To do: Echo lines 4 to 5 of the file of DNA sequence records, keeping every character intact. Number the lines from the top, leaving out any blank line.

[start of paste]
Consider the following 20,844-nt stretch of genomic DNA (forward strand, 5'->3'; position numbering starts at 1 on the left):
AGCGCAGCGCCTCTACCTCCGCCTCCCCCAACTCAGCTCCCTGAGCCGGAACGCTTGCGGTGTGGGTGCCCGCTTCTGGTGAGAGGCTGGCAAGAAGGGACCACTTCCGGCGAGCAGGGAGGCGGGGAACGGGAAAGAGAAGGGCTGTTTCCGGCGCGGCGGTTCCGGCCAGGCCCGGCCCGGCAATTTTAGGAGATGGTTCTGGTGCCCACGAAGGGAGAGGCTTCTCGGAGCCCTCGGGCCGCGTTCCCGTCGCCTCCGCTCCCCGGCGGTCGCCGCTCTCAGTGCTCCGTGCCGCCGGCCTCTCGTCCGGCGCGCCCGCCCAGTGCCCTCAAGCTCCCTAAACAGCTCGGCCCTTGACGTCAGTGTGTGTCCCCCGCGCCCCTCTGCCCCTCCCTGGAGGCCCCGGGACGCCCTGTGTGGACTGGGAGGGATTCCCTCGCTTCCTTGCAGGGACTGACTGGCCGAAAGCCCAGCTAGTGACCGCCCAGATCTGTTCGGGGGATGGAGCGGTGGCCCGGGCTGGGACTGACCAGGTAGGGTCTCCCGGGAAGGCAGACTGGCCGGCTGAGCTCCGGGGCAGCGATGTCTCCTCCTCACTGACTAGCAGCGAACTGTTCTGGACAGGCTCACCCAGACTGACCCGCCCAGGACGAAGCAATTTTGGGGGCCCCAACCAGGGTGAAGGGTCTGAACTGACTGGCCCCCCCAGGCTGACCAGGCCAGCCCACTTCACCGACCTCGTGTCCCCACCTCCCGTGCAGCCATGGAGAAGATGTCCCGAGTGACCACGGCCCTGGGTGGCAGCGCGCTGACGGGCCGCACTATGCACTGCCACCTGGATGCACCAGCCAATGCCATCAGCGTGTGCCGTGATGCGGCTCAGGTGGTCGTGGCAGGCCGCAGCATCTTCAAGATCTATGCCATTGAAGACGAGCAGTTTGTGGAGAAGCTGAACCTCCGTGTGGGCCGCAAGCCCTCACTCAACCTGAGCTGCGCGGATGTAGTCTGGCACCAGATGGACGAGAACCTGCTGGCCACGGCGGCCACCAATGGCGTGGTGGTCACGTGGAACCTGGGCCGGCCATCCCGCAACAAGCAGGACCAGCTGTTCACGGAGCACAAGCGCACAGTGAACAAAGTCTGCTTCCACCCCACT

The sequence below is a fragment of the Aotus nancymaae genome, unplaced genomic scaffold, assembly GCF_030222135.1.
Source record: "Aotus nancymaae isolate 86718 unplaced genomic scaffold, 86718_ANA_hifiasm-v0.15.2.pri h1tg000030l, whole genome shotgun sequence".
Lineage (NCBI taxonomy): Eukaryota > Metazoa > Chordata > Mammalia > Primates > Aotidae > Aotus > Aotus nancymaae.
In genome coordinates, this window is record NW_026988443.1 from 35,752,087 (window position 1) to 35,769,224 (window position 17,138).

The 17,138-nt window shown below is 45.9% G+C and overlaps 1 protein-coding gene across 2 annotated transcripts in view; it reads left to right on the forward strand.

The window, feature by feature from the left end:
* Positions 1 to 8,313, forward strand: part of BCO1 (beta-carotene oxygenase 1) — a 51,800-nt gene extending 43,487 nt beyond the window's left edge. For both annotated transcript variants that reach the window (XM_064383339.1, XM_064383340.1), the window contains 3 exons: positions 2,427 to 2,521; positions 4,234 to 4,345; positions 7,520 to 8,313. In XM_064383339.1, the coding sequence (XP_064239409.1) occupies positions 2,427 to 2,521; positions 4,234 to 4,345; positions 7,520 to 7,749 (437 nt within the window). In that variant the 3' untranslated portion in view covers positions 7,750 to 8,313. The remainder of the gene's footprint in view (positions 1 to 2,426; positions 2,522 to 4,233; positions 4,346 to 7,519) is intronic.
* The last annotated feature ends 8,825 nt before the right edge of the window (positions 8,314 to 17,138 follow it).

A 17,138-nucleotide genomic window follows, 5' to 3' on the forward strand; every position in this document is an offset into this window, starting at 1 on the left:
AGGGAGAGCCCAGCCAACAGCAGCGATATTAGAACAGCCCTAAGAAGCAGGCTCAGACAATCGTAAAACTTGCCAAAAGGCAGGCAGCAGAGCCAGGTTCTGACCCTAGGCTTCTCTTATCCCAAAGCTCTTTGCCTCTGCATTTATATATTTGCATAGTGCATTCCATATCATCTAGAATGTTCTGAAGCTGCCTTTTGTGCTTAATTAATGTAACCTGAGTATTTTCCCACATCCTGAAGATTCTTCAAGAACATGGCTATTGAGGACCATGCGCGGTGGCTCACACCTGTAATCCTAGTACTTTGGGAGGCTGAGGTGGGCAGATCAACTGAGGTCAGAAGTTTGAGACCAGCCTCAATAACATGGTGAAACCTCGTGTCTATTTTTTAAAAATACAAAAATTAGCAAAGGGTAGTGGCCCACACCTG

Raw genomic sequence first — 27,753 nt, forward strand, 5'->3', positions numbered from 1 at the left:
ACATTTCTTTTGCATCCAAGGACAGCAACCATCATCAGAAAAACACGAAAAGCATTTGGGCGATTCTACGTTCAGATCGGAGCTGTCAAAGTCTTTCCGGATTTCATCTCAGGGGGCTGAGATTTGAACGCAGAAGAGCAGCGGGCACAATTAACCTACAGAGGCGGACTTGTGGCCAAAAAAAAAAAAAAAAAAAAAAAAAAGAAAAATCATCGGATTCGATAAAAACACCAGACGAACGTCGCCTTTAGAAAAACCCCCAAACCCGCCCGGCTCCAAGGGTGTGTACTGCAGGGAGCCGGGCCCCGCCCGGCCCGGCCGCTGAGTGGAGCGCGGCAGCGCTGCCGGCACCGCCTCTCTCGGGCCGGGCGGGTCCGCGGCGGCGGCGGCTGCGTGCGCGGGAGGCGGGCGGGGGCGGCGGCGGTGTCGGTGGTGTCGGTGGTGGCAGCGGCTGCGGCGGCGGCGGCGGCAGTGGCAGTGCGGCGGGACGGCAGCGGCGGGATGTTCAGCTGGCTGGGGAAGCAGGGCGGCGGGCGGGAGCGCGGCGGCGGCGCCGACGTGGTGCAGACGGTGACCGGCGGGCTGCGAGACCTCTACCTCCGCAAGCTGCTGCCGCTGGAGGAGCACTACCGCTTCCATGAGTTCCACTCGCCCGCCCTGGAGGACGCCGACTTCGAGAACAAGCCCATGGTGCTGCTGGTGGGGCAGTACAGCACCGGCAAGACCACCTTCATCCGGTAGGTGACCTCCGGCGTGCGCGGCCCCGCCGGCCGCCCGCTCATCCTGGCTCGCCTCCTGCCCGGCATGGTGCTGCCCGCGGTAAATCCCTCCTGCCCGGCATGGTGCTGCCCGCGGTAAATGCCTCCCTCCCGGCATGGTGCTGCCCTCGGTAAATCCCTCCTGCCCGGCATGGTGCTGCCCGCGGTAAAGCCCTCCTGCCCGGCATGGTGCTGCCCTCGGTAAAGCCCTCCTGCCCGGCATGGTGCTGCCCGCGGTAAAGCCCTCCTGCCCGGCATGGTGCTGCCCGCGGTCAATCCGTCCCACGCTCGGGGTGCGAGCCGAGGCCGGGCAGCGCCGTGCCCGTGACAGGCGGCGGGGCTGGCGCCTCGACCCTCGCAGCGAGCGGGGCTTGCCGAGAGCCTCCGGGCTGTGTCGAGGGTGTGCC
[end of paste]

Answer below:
Source record: "Aotus nancymaae isolate 86718 unplaced genomic scaffold, 86718_ANA_hifiasm-v0.15.2.pri h1tg000030l, whole genome shotgun sequence".
Lineage (NCBI taxonomy): Eukaryota > Metazoa > Chordata > Mammalia > Primates > Aotidae > Aotus > Aotus nancymaae.